Definition of trigonometric function of an arbitrary angle

Definition of trigonometric function of an arbitrary angle: let a be an arbitrary angle whose terminal side intersects the unit circle at the point P(x, y), then sina=y, cosa=x,tana=(x≠0).

Geometric representation: Trigonometric lines can be seen as geometric representations of trigonometric functions, with sine lines all starting on the x-axis, cosine lines all starting at the origin, and tangent lines all starting at (1, 0). The oriented lines MP, OM, and AT are called the sine, cosine, and tangent of angle a, respectively, as shown in the figure.

Related concepts of angles:

1. From the point of view of motion, angles can be categorized into positive, negative and zero angles.

2. From the point of view of the position of the final side, angles can be divided into quadrant angles and axial angles.

3. If B and a are angles with the same final side, then B is expressed in terms of a as B = 2kit + a, kZ.

In the right-angle coordinate system, the radius of a circle is 1. The trigonometric function of an arbitrary angle α is defined as follows:

Sine: The ratio of the longitudinal coordinates of the point of intersection A of ∠α with the unit circle to the circle’s radius is called the sine, and it is expressed as: sinα=Ay /OA=Ay; where Ay is called the sine.

Cosine: The ratio of the horizontal coordinate of the intersection of ∠α with the unit circle, A, to the radius of the circle is called the cosine, and is expressed as: cosα=Ax/OA=Ax; where Ax is called the cosine.

Tangent: the ratio of the vertical coordinate to the horizontal coordinate of the intersection A of ∠α and the unit circle is called the tangent, expressed as: tanα=Ay/Ax.

In any angle triangle, the side angles have the following functional relationships:

1. The sine theorem: in an arbitrary angle triangle, the sines of the individual angles are equal to the ratios of the sides to which they are opposite and equal to the the diameter of the outer circle.

2. Cosine Theorem: In any angular triangle, the square of any side is equal to the product of the sum of the squares of the remaining two sides minus twice the product of these two sides and the cosine of their angle.

### Definition of Trigonometric Functions of Arbitrary Angles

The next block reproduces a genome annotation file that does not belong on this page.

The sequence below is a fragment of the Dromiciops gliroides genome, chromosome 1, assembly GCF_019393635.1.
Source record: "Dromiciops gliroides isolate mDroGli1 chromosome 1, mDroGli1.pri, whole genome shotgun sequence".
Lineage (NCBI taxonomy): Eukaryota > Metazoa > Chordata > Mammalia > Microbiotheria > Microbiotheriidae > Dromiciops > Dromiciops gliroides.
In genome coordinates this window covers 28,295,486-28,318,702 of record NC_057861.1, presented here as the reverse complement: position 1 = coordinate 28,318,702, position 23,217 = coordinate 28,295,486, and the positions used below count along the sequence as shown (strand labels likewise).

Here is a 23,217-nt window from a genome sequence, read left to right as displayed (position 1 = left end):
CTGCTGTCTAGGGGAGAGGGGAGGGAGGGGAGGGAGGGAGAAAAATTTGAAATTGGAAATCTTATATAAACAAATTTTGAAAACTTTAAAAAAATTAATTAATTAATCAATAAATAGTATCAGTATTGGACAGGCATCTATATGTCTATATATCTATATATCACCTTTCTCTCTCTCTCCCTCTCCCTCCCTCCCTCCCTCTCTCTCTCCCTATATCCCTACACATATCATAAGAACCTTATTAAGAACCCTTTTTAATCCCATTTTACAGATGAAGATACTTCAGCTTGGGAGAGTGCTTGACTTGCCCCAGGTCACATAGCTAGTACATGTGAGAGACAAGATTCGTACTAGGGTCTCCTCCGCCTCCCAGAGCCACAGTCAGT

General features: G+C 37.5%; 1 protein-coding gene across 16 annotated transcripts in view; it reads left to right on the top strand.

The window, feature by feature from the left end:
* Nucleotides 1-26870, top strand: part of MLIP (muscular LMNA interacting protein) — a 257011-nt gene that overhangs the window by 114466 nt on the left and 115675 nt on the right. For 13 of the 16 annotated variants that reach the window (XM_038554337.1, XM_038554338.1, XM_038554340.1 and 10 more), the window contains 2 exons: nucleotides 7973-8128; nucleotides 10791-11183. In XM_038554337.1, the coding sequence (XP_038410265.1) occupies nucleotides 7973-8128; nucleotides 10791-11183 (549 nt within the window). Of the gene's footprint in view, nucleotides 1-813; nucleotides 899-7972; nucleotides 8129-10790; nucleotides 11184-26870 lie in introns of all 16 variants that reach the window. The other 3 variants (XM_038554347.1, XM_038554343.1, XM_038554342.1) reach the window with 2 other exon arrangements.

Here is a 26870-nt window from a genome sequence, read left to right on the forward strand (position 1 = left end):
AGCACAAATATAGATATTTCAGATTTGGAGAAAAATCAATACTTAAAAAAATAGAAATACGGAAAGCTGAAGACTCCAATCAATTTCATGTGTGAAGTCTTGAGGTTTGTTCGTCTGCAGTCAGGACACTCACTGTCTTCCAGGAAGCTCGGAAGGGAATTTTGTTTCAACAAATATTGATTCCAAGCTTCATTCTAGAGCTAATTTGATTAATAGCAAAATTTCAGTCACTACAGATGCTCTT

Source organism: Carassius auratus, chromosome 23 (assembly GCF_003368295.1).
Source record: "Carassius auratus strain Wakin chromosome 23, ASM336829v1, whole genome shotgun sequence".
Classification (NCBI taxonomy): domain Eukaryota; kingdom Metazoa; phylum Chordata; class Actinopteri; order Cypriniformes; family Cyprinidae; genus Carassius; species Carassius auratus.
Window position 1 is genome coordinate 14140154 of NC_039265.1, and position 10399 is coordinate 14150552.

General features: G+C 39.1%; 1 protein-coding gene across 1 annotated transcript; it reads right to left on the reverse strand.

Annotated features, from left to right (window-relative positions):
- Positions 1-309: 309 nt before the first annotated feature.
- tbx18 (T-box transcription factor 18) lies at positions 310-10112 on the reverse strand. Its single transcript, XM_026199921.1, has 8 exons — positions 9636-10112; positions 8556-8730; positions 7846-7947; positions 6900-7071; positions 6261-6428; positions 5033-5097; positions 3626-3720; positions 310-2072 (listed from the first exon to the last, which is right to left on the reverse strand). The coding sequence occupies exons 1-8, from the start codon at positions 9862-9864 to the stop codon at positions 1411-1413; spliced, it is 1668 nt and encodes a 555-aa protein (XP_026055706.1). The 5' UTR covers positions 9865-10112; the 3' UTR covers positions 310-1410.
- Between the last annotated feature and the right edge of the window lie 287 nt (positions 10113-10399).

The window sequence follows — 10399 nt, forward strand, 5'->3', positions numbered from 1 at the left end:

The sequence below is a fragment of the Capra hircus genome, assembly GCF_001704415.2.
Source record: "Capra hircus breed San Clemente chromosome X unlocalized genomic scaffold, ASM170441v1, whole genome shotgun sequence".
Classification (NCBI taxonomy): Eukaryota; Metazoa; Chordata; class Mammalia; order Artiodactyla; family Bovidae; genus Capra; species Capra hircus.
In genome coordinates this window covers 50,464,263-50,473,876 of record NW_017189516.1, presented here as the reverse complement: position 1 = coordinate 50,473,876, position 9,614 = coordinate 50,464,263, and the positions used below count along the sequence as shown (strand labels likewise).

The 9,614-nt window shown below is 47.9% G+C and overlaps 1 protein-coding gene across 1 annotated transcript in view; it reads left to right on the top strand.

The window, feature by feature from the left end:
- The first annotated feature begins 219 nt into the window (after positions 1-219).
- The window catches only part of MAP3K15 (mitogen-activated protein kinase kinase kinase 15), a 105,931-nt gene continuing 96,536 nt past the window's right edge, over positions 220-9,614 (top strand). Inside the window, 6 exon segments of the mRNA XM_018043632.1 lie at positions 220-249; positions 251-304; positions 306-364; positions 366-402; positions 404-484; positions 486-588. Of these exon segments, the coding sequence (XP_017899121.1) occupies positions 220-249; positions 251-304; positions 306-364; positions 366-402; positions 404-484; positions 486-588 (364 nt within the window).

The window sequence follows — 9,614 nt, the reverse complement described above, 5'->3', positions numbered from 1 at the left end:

Trigonometric functions are a class of functions in mathematics belonging to the transcendental functions of elementary functions. They are essentially mappings between a set of arbitrary angles and a set of variables of a ratio. The usual trigonometric functions are defined in the plane right-angle coordinate system, and their domain of definition is the entire domain of real numbers. Another definition is in right triangles, but not exactly. Modern mathematics describes them as limits of infinite series and solutions of differential equations, extending their definition to the complex number system. It contains six basic functions: sine, cosine, tangent, cotangent, secant, and cosecant. Because of their periodicity, trigonometric functions do not have inverse functions in the sense of single-valued functions. Trigonometric functions have more important applications in complex numbers. Trigonometric functions are also commonly used in physics.

In the plane right-angle coordinate system xOy, a ray OP is drawn from the point O. Let the angle of rotation be θ, let OP=r, and the coordinates of the point P be (x,y).

In this right triangle, y is the opposite side of θ, x is the neighbor of θ, r is the hypotenuse, then the following six operations can be defined:

Basic FunctionsEnglish ExpressionsLanguage DescriptionSine FunctionSinesinθ=y/rAngle α of the opposite side of the hypotenuseCosine FunctionCosinecosθ=x/rAngle α of the neighbor of the hypotenuseTangent Function Tangenttanθ = y/x angle α’s contralateral-ratio adjacency cotangent function Cotangentcotθ = x/y angle α’s adjacency-ratio contralateral secantsecθ = r/x angle α’s skew-ratio adjacency cosecantcscθ = r/y angle α’s skew-ratio contralateral Note: tan, cot used to be written as tg, ctg, but are no longer used in This writing style. Very common trigonometric functions

In addition to the above six common functions, there are some uncommon trigonometric functions, these operations have tended to be eliminated:

Function name and common function transformation relationship positive vector function versinθ=1-cosθ cosinθ cosinθ coversθ=1-sinθ half-posinθ function haversθ=(1-cosθ)/2 half cosinθ function hacoversθ=(1-sinθ)/2 external positive cut function exsecθ=secθ-1 external cosine cut function excscθ=cscθ-1